By KHALED AL-DEEB
The Associated Press
Tuesday, May 29, 2007; 10:07 PM
SIRTE, Libya -- British Prime Minister Tony Blair welcomed improved relations between Britain and Libya as oil companies from both countries signed a major deal on Tuesday.
BP PLC's exploration and production deal with Libya's National Oil Company, worth at least $900 million, brings the company back to Libya for the first time in more than 30 years and represents another clear sign that the African nation is emerging from its international isolation after it agreed to scrap its secret nuclear weapons program and compensate victims of terrorist attacks.
The deal was signed in this coastal city, where Blair and Libyan leader Moammar Gadhafi met for talks in an effort to improve long-estranged relations.
Blair said BP's decision to return to Libya for the first time since 1974 _ when the country's oil industry was nationalized _ showed the commercial relationship between Britain and Libya was "simply going now from strength to strength".
"A few years back, Britain and Libya could never have had this relationship," Blair said, speaking in the desert outside a tent where he had a two-hour meeting with Gadhafi.
"This is a change of benefit to Libya and Britain and the wider region," he said.
BP's Chief Executive Tony Hayward said the agreement was the company's biggest exploration commitment. "Our agreement is the start of an enduring, long-term and mutually beneficial partnership with Libya," he said in a statement.
Libya's proven oil reserves are the ninth largest in the world, while vast areas remain unsurveyed for new deposits. Since the country emerged from international isolation, western firms have rushed to sign exploration deals.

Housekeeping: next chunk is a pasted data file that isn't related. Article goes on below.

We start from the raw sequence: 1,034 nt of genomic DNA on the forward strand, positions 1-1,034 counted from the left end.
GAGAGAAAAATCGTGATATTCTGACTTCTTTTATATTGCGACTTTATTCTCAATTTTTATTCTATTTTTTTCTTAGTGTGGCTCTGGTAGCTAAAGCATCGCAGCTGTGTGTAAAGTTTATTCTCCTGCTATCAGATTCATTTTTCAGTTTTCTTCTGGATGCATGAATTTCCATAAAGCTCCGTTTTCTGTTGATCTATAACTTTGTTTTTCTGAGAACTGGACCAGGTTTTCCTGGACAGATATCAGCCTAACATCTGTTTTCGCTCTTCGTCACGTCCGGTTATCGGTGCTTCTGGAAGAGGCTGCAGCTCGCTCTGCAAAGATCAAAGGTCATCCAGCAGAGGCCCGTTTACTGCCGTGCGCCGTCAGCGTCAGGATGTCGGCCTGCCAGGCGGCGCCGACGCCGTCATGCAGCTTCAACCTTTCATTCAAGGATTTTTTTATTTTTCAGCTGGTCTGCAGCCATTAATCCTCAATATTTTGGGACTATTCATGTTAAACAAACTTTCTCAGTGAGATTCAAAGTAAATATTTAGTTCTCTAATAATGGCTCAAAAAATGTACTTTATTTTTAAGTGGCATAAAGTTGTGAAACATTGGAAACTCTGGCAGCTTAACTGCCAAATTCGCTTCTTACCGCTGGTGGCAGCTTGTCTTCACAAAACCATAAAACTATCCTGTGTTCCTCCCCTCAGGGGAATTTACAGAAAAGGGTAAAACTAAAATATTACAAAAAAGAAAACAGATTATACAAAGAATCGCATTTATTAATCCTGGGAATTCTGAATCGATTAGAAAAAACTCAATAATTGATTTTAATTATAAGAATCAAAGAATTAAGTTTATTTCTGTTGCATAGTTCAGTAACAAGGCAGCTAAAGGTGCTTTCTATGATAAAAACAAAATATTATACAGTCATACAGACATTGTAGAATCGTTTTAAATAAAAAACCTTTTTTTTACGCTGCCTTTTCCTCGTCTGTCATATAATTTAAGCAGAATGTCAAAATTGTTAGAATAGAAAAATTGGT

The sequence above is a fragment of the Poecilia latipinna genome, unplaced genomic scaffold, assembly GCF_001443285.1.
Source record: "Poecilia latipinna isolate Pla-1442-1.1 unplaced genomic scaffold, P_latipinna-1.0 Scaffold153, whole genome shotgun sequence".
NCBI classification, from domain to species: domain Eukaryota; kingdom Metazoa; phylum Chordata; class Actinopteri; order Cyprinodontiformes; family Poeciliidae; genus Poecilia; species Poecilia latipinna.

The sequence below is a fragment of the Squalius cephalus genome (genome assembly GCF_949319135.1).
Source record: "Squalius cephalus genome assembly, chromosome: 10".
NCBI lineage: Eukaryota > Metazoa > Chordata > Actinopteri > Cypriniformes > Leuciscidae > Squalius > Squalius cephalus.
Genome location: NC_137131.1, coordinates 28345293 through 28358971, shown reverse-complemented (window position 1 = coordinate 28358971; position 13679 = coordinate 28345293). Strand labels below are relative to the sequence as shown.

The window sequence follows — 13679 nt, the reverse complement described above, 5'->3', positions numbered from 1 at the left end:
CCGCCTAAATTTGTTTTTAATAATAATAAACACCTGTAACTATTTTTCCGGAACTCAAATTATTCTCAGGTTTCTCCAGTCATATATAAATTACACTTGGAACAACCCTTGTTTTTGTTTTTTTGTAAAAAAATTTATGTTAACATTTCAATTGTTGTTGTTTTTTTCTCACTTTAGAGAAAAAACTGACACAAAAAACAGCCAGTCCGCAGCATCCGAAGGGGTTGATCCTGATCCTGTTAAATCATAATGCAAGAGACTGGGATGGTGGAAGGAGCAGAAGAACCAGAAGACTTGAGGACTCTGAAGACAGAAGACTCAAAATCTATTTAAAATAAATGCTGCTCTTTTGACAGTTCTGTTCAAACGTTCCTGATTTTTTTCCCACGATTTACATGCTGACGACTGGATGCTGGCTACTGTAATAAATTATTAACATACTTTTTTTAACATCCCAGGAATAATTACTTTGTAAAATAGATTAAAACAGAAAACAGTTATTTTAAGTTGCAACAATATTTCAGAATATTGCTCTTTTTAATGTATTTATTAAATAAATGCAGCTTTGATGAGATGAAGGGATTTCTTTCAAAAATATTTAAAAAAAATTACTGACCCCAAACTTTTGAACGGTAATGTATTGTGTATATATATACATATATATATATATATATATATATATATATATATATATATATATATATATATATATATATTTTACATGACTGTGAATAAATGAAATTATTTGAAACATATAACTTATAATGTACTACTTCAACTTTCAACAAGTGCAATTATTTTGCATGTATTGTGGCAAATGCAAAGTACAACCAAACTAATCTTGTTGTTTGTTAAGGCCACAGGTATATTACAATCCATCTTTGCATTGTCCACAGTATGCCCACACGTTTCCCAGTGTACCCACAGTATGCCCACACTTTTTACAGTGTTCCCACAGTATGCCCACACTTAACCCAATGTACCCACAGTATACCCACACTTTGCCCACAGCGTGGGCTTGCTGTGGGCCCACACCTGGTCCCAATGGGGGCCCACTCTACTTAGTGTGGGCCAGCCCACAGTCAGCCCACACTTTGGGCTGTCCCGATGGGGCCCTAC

Blair, accompanied by his wife Cherie, landed in Tripoli earlier Tuesday on the first stop of his farewell African tour. He later flew to Sirte for talks and dinner with the Libyan leader.
The British leader was expected to raise with Libyan leaders an appeal for the release of five Bulgarian nurses and a Palestinian doctor who have been sentenced to death after being convicted on charges that they deliberately injected hundreds of Libyan children with AIDS virus.
Their lawyers and European governments deny they deliberately infected the children and have demanded their release.
In Sirte, Blair met with families of Libyan children infected with HIV.
"I'd like to express my sorrow for what happened to them and their families and my determination to do everything I can to bring a just solution," he said.
Blair's efforts to bring Gadhafi into the international fold in 2004 were initially met with discomfort in Britain amid memories of the Lockerbie air disaster, when Libyan agents brought down a Pan Am airliner over Scotland in 1988 and killed 270 people.
Libya had since made good on a 2003 promise to scrap its weapons of mass destruction program and plays a "useful role" in pan-African moves on climate change and the conflict in Sudan's Darfur region, said Blair's official spokesman, speaking on condition of anonymity in line with government policy.
Since renouncing his nuclear weapons program, Gadhafi pledged to do away with his chemical weapons stockpile by the end of 2010. British experts are aiding the work and helping Libyan weapons scientists turn their expertise to radiological medicine, the Foreign Office said.
In turn, Tripoli cleared hurdles for Britain to deport suspected Libyan terrorists back to their homeland, signing a 2005 "memorandum of understanding" with Britain in 2005, a legal document promising not to torture the men.
But the policy was dealt a severe blow in April, when an appeal judge rejected the legality of the assurances, upholding claims from two Libyans that they could face violence if deported. Both men were ordered to be freed from custody.
The British government is aware of concerns about human rights in Libya and doubts over the systems of government and justice, but believes it is crucial to continue developing ties, Blair's spokesman said.
Blair hoped to use the African tour _ which will also include visits to Sierra Leone and South Africa to corral support for greater pressure on Sudan over the bloodshed in Darfur where more than 200,000 people have died in four years of conflict.
President Bush announced stiff new U.S. economic sanctions against Sudan Tuesday and also planned to call for a new U.N. resolution.
Associated Press writer David Stringer contributed to this report from London.